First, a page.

Outdated State Law Requires Voters to File Application to Change Party 193 Days Before Primary Election
Kennedy and Ryan Co-Sponsored Legislation Moves Party Change Deadline, Allows Voters to Make Switch Just 25 Days After Filing Paperwork, Brings NY in Line With Other Closed-Primary States
BUFFALO, NY – Senator Tim Kennedy (D-Buffalo) and Assemblyman Sean Ryan (D-Buffalo) stood today with Buffalo resident Maggie Maclean to call on New York State to amend its election law and allow voters to change party affiliation just 25 days after filing paperwork to do so. Currently, any registered voter who wishes to change his or her party enrollment, enroll in a party, or end enrollment in a party must do so at least 25 days before the previous general election. As a result, voters who find themselves supportive of a candidate outside their party, and wish to change their affiliation in order to vote for that candidate in the primary election, can be left waiting for that change for months - many times too late. For example, voters looking to change parties in time for New York’s Presidential Primary needed to file an application by no later than October 9, 2015- six months before the election.
The Senator’s office has received more than a dozen calls in recent months from frustrated Western New Yorkers looking to change parties but unable to do so because they were unaware of New York’s current restrictions. One of those voters was Maggie Maclean, a City of Buffalo resident who wanted to change her party registration last month in order to vote in the New York Presidential Primary, but found herself locked out. In response to the concerns of Maggie and others, Senator Kennedy and Assemblyman Ryan have cosponsored Bill S570/A5777, which shorten the registration time requirement from before the previous general election to 25 days prior to any election. This would allow voters much more time to choose a political party that best represents his or her views.
“Stories like Maggie’s are unfortunately all too common here in Western New York and New York State- people who want to get out to vote and exercise their right as Americans, but are hampered by arcane election laws that actually hinder voter participation rather than encourage it,” said Senator Tim Kennedy. “Throughout the election season, voters are often drawn to the person they feel is the best candidate to represent them – but when that candidate is in a separate party, people are forced to jump through hoops to have a voice in a primary election, and many times they end up shut out of the process altogether. At its core, this is a bipartisan issue; it has nothing to do with who you’re voting for, and everything to do with how accessible your right to vote should be.”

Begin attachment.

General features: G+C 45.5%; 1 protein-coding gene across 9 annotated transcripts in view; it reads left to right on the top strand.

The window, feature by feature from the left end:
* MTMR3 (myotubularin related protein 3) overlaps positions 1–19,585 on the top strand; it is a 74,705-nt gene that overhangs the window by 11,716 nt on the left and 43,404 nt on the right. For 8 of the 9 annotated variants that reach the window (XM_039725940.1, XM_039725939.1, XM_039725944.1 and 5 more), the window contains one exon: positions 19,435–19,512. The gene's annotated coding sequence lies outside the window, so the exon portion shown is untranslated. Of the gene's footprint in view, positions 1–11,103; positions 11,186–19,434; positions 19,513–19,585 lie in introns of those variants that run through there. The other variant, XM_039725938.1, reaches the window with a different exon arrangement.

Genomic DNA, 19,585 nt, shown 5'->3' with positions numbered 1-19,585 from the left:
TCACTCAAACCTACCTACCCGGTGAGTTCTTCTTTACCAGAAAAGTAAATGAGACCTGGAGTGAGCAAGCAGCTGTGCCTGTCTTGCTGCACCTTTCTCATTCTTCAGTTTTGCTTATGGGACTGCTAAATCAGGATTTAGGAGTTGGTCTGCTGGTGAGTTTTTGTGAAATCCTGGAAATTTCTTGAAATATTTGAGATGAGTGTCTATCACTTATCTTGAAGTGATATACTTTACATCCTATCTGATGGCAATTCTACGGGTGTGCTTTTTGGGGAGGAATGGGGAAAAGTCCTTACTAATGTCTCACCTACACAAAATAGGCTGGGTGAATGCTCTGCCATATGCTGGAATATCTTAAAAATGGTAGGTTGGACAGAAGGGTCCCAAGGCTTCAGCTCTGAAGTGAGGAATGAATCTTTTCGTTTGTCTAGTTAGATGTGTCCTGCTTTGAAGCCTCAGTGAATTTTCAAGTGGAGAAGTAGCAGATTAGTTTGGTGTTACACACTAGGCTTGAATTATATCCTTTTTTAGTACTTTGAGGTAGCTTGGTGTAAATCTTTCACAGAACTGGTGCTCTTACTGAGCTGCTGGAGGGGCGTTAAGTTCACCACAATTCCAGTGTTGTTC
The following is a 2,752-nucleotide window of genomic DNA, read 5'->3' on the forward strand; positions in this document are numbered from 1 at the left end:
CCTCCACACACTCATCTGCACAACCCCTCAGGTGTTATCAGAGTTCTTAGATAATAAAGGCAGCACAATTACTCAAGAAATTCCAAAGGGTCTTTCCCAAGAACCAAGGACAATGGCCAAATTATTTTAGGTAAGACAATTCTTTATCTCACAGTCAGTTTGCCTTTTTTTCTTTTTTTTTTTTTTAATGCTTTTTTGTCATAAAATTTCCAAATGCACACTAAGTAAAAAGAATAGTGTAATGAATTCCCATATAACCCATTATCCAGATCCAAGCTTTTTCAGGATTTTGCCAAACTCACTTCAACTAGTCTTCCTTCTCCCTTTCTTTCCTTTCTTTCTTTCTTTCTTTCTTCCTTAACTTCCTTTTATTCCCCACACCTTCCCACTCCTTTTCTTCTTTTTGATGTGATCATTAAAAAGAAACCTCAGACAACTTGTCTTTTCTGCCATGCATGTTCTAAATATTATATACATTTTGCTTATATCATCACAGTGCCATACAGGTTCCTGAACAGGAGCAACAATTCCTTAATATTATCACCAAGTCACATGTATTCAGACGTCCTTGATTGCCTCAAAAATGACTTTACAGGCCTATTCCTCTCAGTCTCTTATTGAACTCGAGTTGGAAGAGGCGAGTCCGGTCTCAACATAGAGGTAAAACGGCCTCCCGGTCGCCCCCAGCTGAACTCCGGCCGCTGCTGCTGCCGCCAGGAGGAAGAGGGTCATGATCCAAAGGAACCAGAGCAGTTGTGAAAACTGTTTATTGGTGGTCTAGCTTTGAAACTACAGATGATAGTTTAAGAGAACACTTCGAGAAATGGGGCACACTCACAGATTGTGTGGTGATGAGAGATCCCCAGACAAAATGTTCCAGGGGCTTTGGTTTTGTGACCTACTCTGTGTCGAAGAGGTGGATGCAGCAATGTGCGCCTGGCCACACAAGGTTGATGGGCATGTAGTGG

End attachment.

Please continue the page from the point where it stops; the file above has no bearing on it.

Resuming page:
Assemblyman Sean Ryan said, "Current New York State law makes it very difficult for voters to change their registration, and it's about time we change the law to expand voting participation across the state. Voters often don't start paying attention to an election until voting day approaches. Under current law, those voters are shut out of the Presidential primary if they are not registered in a party. We need to fix this, and we need to create an early voting system, to make it even easier for all voters to participate in New York State elections."
“I recently learned that I can’t vote for the presidential candidate of my choice in the primary this year because of a New York State law. After I received my voter’s ID card in the mail, I learned that my request to change parties was not granted,” said Buffalo resident Maggie Maclean. “The law says changing parties had to happen last October. There was no notice about this law, no reminders, nothing posted on the Board of Elections site to provide information to the public. Many people have found out about this the hard way and I think that is very wrong. The elections are about voting for the people we want, and this law stops that from happening.”
"It's well past time to fix New York's incredibly restrictive, worst-in-the-nation, voter enrollment law, which can result in being blocked from primary voting for 22 months—as long as the gestation period for an elephant," said Blair Horner, NYPIRG's Executive Director. "This obnoxious rule helps party leaders keep an iron grip on the primary selection process and turns off college students and other young voters, sending a clear message that 'your participation is not wanted.”
New York State is behind the curve in amending the law to streamline the process for voters. In Maine, a voter’s change in enrollment takes effect in just 15 days, and in Pennsylvania, voters can change enrollment up to 30 days before a primary. New Jersey even allows registered voters who are not affiliated with a political party to declare their party up to and including Primary Day.